Hellooooo….., there was the Spanish Flu, then the Influenza, then the SARS, then the Swine Flu, the Ebola and you guessed it right COVID-19.
On Sun, 29 Mar 2020, 19:52 Walubengo J, <firstname.lastname@example.org<mailto:email@example.com>> wrote:
True, BUT assume I am Safaricom with maybe 70% of my infrastructure on Huawei and want to hire a Telco Engineer.
I prolly would get a candidate who has the Telco degree (the principles) and the Huawei Certification as the added advantage.
The other way around it would be that I hire then send the candidate back to finishing school for some hands on training.
Universities providing both principles and skills will have an advantage.
On a light note, Imagine teaching Blockchain Technologies using only Satoshi\’s Paper (the principles)<bitcoin.org/bitcoin.pdf> and not having access to say IBM Blockchain platforms<www.ibm.com/blockchain/what-is-blockchain> to provide students with some Lab exposure. The ones with Lab exposure will often stand out.
Having said that, there are those who \’cram\’ and pass vendor-certificate exams without really learning the principles. That is also a major risk to employers.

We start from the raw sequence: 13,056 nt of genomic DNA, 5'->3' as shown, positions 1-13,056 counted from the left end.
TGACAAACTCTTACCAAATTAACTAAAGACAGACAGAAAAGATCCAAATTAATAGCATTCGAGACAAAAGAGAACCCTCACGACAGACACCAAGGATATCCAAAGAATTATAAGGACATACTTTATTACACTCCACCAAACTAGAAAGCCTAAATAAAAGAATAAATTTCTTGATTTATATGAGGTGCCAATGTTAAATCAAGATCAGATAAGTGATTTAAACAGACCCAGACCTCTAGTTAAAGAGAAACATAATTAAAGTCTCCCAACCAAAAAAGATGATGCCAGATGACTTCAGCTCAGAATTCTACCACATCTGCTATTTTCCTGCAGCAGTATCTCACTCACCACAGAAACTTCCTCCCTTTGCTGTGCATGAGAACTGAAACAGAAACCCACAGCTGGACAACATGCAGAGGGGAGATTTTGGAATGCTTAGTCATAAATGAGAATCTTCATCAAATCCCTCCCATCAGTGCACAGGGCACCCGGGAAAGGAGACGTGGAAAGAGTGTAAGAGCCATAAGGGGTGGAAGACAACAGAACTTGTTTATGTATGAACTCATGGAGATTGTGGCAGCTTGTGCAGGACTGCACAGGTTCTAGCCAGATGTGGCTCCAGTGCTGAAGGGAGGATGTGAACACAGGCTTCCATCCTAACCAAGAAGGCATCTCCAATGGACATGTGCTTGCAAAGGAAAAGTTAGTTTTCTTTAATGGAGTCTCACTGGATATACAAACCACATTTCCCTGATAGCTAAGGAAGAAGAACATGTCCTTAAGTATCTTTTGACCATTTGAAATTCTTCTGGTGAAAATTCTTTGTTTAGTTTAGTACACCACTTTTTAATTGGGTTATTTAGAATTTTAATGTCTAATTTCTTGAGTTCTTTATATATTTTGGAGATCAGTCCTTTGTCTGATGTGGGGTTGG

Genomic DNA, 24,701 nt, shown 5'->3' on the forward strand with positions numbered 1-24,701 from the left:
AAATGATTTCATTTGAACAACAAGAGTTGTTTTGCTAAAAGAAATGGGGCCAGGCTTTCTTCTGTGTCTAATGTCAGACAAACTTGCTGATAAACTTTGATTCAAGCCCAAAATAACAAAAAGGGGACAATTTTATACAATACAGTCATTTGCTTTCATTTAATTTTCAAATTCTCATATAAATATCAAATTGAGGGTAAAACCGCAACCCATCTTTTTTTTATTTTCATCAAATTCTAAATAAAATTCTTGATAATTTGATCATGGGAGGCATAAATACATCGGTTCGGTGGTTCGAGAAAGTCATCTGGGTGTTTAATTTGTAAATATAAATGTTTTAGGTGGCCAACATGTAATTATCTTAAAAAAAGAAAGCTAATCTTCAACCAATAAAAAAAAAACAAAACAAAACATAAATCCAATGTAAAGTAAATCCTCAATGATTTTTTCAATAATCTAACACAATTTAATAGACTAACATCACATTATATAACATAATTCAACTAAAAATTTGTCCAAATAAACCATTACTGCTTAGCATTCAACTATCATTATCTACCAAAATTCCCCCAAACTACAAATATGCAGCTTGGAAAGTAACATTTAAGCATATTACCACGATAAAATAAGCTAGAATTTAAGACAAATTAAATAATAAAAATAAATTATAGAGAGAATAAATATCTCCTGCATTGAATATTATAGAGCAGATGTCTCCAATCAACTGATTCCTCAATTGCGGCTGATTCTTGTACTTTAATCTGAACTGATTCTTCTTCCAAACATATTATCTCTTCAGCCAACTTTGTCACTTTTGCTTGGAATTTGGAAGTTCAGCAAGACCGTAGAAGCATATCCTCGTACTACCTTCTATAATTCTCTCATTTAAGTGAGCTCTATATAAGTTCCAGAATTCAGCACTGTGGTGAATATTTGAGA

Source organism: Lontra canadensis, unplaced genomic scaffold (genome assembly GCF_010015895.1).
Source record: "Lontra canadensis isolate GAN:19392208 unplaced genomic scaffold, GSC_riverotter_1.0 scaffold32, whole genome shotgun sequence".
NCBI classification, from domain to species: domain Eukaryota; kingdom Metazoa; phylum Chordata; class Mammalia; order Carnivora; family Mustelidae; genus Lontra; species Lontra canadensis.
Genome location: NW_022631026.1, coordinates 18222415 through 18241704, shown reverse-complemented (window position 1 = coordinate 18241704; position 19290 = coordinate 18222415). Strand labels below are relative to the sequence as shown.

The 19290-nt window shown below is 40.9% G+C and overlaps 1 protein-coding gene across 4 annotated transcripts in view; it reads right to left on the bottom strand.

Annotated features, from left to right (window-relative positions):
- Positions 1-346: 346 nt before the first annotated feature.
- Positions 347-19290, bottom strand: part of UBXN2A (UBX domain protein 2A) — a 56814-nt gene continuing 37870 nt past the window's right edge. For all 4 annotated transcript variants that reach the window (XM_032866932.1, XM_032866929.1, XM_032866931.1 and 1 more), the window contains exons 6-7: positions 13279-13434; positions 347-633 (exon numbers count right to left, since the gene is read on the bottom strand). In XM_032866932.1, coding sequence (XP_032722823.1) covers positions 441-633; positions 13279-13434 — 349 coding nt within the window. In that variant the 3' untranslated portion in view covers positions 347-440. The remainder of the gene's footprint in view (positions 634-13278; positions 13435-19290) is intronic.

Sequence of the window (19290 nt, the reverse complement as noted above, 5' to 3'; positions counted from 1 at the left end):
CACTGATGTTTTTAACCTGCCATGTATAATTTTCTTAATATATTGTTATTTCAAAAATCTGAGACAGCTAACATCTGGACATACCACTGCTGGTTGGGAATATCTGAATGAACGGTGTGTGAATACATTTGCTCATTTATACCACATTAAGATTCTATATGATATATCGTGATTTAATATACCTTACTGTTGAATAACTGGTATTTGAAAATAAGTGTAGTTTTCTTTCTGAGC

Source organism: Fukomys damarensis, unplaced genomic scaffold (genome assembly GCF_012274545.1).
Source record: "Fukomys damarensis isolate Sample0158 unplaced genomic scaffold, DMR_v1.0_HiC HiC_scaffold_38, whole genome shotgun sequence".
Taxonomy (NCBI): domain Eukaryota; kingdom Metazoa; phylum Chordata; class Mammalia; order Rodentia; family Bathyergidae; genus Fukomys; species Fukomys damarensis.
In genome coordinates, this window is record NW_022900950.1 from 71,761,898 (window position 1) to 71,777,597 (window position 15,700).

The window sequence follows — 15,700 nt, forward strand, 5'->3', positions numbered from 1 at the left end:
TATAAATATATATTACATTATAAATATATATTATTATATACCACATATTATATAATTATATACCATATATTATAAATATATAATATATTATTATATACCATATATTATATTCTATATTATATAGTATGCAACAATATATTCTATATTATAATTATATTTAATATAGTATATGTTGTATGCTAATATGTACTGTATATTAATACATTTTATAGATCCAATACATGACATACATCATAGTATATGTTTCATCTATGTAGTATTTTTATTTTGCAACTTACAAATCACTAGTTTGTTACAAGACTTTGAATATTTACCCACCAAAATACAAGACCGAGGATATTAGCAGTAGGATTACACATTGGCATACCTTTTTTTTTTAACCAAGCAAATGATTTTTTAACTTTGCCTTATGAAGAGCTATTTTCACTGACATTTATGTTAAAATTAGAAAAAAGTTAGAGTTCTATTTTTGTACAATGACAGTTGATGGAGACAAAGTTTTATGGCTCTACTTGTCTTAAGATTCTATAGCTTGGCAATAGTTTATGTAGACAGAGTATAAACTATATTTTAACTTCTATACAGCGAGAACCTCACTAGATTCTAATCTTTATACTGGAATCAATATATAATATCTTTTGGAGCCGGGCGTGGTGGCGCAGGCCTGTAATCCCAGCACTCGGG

I agree that a cocktail of standard principles and *mutlivendor* sythax should be the approach that can go on to see us provide better skills transfer.
I only caution us from repeating the old and outdated approach of only focusing training on one vendor since this only goes to help promote the vendors products in our markets rather provide true knowledge.
Employers should careless about Cisco or Juniper or Huawei but rather seek knowledgeable candidates who understand technology rather than people who have crammed how to implement a specific vendor sythax.
Maybe we can do both. Teach the principles as well as offer exposure to one or several of the vendor technologies (whichever that maybe). I always find such an approach much more enriching and complimentary in my classes.
Teaching \’principles\’ without offering some practical vendor sessions is like teaching Wordprocessing – without using MS-Word/OpenOffice/etc because you are trying too hard to be vendor-agnostic 😉